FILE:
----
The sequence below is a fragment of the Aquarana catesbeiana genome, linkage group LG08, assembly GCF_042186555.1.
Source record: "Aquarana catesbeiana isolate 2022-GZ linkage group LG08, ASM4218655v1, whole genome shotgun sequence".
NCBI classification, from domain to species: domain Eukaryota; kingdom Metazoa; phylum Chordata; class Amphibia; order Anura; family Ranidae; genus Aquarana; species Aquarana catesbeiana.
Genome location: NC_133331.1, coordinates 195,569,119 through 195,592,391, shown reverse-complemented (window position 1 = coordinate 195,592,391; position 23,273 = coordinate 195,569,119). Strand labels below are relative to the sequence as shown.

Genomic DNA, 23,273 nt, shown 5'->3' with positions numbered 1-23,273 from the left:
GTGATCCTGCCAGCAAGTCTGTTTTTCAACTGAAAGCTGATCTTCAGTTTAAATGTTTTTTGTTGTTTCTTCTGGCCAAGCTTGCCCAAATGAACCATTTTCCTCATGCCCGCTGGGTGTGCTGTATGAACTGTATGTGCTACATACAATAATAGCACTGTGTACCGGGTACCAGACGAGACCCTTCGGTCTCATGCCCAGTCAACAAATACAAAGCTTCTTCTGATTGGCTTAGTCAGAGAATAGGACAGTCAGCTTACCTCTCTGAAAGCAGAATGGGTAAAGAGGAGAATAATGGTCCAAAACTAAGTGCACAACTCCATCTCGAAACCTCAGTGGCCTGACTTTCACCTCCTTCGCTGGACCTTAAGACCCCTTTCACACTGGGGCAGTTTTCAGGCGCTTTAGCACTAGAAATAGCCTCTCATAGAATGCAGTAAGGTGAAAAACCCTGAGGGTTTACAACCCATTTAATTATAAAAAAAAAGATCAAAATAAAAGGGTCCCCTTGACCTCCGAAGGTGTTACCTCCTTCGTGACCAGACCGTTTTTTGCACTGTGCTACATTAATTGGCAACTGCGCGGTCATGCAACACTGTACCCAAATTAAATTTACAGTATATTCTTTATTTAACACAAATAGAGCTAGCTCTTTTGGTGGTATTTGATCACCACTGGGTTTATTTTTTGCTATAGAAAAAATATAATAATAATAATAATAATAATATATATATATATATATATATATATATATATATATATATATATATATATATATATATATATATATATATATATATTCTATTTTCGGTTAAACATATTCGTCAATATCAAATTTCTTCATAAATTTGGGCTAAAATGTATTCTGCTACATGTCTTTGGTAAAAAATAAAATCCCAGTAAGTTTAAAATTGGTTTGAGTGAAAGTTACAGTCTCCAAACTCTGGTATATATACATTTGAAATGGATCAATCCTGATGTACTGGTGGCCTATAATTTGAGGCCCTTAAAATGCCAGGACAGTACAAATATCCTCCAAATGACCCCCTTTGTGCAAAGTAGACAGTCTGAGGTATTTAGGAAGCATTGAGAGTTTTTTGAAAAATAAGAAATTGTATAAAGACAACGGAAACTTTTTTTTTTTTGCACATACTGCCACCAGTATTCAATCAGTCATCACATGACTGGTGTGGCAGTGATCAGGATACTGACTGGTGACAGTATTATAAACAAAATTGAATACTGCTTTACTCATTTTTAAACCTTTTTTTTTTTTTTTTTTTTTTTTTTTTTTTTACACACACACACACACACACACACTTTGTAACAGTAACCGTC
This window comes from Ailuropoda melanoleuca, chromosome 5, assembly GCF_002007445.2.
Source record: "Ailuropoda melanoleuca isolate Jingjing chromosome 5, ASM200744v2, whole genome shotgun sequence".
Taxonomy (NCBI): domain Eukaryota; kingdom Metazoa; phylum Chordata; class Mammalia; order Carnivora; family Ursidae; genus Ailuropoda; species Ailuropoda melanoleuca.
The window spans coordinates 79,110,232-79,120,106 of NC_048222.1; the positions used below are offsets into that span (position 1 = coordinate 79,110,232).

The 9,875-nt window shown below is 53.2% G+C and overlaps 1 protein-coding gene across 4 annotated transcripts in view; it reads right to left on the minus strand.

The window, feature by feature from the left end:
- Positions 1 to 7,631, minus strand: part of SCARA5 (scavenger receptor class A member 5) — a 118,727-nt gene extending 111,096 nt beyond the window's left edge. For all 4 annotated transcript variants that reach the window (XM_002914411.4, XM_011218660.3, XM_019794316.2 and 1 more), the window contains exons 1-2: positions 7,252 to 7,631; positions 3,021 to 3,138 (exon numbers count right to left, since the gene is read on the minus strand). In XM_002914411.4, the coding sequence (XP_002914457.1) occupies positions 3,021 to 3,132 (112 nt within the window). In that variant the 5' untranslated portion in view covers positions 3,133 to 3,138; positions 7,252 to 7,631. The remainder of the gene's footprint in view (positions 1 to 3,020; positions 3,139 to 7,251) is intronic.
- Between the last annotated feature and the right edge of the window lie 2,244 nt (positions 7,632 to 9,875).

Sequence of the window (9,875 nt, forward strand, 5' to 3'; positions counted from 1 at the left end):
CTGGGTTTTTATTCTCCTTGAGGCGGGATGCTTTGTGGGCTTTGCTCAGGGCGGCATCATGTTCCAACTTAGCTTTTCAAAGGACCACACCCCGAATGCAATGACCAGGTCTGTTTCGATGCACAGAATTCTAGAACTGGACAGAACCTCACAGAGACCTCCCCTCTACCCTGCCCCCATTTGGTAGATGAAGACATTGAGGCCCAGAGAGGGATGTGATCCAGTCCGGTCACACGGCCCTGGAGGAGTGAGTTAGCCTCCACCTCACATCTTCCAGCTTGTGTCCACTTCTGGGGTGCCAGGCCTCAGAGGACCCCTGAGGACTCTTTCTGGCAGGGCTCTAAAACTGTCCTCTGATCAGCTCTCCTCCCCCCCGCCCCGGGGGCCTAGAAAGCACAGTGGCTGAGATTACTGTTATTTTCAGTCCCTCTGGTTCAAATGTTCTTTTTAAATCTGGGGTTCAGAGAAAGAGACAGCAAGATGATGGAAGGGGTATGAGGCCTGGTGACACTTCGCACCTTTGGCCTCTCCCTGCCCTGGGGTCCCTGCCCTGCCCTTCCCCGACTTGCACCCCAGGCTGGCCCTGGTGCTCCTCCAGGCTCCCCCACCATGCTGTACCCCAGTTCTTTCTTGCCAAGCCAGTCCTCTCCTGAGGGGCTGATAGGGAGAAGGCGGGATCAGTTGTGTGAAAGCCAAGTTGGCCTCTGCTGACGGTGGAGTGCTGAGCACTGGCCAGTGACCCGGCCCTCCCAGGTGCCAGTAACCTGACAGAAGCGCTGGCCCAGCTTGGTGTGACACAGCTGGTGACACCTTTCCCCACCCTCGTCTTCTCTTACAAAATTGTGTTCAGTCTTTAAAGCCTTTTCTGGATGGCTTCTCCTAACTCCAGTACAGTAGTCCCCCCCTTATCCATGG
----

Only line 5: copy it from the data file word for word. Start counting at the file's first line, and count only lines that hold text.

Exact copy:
Genomic DNA, 23,273 nt, shown 5'->3' with positions numbered 1-23,273 from the left: